According to the 2018 Annual Surveillance Report, the number of newly diagnosed cases of HIV in Australia has declined by 7% over the past five years, following a steady increase since 1999. An estimated 199,230 people were living with chronic hepatitis C infection at the beginning of 2017 decreasing to 182,144 by the end of 2017, with over 20,454 cured of hepatitis C since the end 2016 thanks to increased access to new treatments subsidised by the Pharmaceutical Benefits Scheme. Rates of gonorrhoea continue to increase, with a particular rise in heterosexuals in urban areas. There has also been a resurgence of infectious syphilis in Northern Australia.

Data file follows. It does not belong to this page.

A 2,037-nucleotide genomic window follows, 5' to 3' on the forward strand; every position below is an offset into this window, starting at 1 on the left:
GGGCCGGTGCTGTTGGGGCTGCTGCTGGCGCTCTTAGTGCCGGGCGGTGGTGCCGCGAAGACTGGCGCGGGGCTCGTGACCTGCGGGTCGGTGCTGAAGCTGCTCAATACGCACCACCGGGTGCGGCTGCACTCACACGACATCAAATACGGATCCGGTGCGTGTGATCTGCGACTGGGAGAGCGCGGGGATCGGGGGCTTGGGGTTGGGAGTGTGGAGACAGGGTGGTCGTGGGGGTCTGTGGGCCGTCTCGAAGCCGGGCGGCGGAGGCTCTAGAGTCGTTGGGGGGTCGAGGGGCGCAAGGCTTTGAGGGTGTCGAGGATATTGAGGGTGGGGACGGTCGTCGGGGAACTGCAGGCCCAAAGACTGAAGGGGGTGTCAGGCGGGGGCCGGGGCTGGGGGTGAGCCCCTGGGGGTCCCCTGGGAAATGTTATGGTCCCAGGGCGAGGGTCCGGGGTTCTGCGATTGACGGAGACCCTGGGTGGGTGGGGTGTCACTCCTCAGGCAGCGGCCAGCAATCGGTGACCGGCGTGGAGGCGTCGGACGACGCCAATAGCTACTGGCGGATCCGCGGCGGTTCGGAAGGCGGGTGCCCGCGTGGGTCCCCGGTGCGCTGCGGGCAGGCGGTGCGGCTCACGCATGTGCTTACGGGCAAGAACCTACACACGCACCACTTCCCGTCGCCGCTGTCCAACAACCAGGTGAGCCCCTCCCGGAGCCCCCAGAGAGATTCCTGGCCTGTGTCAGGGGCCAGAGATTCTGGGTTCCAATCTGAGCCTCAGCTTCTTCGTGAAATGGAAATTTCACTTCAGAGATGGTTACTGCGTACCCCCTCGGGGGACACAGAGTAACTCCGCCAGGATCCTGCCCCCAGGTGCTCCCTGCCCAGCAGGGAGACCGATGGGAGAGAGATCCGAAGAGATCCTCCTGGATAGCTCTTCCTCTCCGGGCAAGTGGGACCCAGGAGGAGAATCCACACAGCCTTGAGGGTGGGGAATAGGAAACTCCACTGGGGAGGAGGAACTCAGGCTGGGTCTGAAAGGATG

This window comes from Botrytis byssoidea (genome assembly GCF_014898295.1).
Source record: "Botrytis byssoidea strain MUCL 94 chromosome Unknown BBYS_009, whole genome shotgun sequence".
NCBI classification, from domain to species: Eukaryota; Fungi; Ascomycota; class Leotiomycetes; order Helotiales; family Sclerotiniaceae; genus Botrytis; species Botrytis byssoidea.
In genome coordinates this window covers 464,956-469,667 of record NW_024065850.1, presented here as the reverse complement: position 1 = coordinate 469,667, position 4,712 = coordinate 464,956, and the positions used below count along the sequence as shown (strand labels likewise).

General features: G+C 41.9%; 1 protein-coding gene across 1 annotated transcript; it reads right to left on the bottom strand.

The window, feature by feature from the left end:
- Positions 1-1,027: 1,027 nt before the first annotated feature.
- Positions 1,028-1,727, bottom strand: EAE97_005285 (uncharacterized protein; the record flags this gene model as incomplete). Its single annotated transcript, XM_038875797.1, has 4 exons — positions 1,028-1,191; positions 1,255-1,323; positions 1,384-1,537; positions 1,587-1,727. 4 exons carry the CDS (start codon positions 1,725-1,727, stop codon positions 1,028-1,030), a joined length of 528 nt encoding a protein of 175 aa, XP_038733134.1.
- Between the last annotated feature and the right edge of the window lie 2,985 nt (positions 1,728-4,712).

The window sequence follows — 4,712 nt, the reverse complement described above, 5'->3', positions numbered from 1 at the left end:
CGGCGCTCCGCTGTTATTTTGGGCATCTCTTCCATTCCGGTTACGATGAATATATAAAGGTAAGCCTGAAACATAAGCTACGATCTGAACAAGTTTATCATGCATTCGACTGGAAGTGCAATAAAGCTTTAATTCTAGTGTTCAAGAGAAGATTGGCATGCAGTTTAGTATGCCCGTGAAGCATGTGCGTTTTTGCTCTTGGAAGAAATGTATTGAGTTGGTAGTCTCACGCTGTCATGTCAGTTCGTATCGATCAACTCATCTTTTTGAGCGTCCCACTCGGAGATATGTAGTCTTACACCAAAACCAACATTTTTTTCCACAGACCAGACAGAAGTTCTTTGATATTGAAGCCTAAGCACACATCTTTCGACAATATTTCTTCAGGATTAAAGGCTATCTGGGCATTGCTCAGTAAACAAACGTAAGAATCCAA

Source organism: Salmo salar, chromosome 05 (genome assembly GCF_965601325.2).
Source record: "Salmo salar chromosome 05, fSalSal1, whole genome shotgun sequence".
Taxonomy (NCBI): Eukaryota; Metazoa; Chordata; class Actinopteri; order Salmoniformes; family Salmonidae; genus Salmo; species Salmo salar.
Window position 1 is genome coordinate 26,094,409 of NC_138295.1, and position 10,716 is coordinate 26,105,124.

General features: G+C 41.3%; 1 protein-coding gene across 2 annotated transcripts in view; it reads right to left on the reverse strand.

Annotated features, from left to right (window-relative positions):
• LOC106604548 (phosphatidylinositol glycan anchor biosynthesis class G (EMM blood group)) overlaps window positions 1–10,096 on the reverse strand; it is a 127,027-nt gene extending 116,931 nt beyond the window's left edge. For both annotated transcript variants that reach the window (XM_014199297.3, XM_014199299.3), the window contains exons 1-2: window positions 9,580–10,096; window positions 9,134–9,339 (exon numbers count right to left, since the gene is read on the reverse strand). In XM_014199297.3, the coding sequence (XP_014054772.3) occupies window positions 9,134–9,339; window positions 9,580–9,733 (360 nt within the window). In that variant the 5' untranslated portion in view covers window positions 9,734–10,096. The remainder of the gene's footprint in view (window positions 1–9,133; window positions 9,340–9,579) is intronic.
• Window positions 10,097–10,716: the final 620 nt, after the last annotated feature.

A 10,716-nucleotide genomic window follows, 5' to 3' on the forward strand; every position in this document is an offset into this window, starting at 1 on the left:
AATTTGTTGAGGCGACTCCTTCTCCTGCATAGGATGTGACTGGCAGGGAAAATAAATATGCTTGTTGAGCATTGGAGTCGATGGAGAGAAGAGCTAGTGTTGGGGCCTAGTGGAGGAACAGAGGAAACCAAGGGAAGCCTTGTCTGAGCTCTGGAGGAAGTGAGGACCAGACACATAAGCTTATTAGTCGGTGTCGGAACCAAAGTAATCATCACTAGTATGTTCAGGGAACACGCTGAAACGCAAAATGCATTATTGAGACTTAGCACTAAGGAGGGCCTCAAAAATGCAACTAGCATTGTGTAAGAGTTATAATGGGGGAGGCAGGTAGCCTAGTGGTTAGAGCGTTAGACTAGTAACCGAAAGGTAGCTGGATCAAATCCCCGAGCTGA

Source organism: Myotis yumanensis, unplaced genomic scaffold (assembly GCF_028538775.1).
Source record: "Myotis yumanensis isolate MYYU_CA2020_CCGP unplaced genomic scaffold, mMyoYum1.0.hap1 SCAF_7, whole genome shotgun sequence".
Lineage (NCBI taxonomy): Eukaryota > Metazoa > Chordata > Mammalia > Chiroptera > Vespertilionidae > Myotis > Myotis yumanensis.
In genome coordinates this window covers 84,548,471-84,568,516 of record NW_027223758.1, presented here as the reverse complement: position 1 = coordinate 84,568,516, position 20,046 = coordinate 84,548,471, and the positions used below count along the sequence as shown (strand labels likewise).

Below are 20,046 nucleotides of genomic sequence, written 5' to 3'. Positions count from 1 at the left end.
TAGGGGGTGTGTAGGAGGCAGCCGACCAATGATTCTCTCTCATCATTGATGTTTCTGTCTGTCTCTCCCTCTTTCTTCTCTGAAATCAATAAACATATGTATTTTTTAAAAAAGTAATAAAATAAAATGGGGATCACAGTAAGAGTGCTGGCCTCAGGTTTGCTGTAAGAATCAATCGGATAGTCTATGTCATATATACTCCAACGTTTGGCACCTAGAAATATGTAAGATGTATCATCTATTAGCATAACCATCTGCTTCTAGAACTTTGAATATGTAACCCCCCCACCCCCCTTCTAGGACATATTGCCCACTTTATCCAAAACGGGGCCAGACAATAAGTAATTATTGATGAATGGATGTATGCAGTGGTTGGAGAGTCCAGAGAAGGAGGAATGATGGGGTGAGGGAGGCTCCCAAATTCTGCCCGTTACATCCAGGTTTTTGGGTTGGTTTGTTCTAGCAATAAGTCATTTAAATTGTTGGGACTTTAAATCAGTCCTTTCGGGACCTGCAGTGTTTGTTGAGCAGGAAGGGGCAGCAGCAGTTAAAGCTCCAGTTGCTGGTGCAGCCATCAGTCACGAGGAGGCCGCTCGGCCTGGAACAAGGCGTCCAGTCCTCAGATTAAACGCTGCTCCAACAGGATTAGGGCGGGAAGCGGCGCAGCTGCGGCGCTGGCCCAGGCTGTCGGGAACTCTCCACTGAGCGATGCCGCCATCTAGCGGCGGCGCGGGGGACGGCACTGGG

The Annual Surveillance Report has been published each year since 1997. The report provides a comprehensive analysis of HIV, viral hepatitis and sexually transmissible infections in Australia and includes estimates of incidence and prevalence of HIV and viral hepatitis, by demographic and risk groups, patterns of treatment for HIV and viral hepatitis infection, and behavioural risk factors for HIV and hepatitis C infection.